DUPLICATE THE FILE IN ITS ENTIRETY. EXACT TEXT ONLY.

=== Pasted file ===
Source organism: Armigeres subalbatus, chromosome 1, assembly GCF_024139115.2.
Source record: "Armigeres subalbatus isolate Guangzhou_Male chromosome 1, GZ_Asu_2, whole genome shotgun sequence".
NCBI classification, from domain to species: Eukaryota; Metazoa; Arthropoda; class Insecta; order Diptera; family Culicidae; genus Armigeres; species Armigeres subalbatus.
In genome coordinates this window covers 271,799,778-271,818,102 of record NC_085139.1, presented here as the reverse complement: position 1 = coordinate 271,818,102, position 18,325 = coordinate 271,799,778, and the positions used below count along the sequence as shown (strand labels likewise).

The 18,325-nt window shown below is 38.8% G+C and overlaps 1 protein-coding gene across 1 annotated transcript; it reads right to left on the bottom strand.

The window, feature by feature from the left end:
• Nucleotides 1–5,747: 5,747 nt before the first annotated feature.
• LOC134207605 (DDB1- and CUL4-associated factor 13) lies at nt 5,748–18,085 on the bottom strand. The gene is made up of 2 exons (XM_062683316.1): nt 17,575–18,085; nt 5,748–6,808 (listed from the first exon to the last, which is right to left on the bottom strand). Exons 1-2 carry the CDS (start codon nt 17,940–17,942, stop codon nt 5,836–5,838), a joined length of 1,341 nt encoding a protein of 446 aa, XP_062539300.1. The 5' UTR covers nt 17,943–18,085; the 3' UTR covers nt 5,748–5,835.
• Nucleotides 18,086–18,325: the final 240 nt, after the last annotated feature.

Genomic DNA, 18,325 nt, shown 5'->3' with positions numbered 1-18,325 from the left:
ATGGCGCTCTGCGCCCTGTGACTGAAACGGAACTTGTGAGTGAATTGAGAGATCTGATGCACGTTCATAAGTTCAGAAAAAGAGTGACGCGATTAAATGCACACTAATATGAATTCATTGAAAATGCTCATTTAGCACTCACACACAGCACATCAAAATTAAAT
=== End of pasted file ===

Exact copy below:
Source organism: Armigeres subalbatus, chromosome 1, assembly GCF_024139115.2.
Source record: "Armigeres subalbatus isolate Guangzhou_Male chromosome 1, GZ_Asu_2, whole genome shotgun sequence".
NCBI classification, from domain to species: Eukaryota; Metazoa; Arthropoda; class Insecta; order Diptera; family Culicidae; genus Armigeres; species Armigeres subalbatus.
In genome coordinates this window covers 271,799,778-271,818,102 of record NC_085139.1, presented here as the reverse complement: position 1 = coordinate 271,818,102, position 18,325 = coordinate 271,799,778, and the positions used below count along the sequence as shown (strand labels likewise).

The 18,325-nt window shown below is 38.8% G+C and overlaps 1 protein-coding gene across 1 annotated transcript; it reads right to left on the bottom strand.

The window, feature by feature from the left end:
• Nucleotides 1–5,747: 5,747 nt before the first annotated feature.
• LOC134207605 (DDB1- and CUL4-associated factor 13) lies at nt 5,748–18,085 on the bottom strand. The gene is made up of 2 exons (XM_062683316.1): nt 17,575–18,085; nt 5,748–6,808 (listed from the first exon to the last, which is right to left on the bottom strand). Exons 1-2 carry the CDS (start codon nt 17,940–17,942, stop codon nt 5,836–5,838), a joined length of 1,341 nt encoding a protein of 446 aa, XP_062539300.1. The 5' UTR covers nt 17,943–18,085; the 3' UTR covers nt 5,748–5,835.
• Nucleotides 18,086–18,325: the final 240 nt, after the last annotated feature.

Genomic DNA, 18,325 nt, shown 5'->3' with positions numbered 1-18,325 from the left:
ATGGCGCTCTGCGCCCTGTGACTGAAACGGAACTTGTGAGTGAATTGAGAGATCTGATGCACGTTCATAAGTTCAGAAAAAGAGTGACGCGATTAAATGCACACTAATATGAATTCATTGAAAATGCTCATTTAGCACTCACACACAGCACATCAAAATTAAAT